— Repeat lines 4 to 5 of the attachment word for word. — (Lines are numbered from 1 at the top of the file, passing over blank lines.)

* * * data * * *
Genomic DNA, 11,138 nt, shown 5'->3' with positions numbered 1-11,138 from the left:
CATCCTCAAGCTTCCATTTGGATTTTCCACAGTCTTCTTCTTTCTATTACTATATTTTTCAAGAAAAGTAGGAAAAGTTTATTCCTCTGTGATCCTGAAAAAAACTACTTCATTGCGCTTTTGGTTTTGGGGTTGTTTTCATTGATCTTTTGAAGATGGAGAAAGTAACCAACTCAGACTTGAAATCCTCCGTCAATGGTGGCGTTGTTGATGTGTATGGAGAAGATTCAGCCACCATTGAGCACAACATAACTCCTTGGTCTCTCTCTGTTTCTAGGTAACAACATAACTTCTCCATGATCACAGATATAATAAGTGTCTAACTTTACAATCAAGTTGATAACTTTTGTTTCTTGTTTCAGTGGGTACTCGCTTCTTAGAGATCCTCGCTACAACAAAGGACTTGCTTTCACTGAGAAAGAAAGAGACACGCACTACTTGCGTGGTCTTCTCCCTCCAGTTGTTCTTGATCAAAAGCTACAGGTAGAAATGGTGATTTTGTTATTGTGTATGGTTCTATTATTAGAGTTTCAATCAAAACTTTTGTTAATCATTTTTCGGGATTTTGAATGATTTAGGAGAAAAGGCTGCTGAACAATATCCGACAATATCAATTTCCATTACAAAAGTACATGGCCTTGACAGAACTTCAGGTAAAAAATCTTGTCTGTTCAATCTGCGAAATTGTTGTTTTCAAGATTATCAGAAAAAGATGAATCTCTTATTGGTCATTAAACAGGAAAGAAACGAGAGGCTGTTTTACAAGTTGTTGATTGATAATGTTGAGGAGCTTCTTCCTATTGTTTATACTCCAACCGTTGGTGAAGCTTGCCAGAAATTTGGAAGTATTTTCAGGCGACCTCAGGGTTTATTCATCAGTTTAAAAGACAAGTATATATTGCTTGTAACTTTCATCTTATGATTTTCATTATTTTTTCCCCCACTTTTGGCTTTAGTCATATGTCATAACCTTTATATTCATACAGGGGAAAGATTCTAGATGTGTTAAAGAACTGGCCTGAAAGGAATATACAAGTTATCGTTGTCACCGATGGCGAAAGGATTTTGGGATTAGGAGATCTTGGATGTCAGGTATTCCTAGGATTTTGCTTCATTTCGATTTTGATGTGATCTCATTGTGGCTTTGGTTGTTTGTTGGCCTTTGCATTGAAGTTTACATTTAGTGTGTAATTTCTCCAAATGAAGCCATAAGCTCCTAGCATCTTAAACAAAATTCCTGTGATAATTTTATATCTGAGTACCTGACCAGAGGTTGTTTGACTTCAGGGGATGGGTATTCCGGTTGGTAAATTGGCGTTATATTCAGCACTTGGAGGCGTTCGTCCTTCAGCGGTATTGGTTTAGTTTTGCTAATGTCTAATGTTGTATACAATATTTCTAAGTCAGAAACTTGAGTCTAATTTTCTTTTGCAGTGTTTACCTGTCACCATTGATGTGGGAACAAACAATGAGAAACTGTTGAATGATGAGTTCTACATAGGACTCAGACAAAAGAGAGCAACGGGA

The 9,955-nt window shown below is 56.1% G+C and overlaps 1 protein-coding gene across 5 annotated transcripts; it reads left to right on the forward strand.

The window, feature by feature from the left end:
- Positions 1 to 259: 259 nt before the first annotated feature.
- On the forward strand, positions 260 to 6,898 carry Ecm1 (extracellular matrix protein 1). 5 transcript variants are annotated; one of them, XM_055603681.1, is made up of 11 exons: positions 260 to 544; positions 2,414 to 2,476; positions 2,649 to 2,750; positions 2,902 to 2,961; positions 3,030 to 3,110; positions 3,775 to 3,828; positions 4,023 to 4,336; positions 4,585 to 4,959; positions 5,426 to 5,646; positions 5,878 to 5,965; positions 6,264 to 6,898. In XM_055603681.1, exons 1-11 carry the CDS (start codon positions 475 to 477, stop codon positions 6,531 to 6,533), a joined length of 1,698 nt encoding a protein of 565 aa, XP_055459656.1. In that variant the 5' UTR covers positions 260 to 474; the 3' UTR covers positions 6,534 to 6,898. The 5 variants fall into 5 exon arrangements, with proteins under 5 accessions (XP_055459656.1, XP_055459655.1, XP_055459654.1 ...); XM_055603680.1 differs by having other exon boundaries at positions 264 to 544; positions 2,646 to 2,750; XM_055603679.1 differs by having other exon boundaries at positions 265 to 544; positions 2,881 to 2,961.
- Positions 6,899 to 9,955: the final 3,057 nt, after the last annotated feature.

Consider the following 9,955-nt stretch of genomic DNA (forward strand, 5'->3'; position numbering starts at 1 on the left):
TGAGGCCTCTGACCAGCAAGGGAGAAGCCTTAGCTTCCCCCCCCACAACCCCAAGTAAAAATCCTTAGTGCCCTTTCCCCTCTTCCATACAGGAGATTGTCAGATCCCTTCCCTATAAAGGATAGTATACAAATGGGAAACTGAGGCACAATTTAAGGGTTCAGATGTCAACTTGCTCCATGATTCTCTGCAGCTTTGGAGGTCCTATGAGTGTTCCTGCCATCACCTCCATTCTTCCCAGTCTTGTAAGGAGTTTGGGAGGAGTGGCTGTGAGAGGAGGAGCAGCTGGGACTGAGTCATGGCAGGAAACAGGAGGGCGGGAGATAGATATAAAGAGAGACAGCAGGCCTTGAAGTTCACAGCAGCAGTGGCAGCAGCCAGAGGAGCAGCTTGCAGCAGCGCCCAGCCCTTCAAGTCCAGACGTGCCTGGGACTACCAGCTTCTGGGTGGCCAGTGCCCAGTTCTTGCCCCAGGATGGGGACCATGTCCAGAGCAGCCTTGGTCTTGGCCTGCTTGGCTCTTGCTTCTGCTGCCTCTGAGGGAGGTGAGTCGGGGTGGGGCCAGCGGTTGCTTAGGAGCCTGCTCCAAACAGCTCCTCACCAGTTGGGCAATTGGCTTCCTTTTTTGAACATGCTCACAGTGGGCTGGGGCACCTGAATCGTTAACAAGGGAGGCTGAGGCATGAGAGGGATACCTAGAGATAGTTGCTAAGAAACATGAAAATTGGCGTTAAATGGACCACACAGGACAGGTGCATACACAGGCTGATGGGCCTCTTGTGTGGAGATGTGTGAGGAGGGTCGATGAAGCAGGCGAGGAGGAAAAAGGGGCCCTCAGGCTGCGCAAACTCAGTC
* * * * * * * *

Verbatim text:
The window, feature by feature from the left end:
- Positions 1 to 259: 259 nt before the first annotated feature.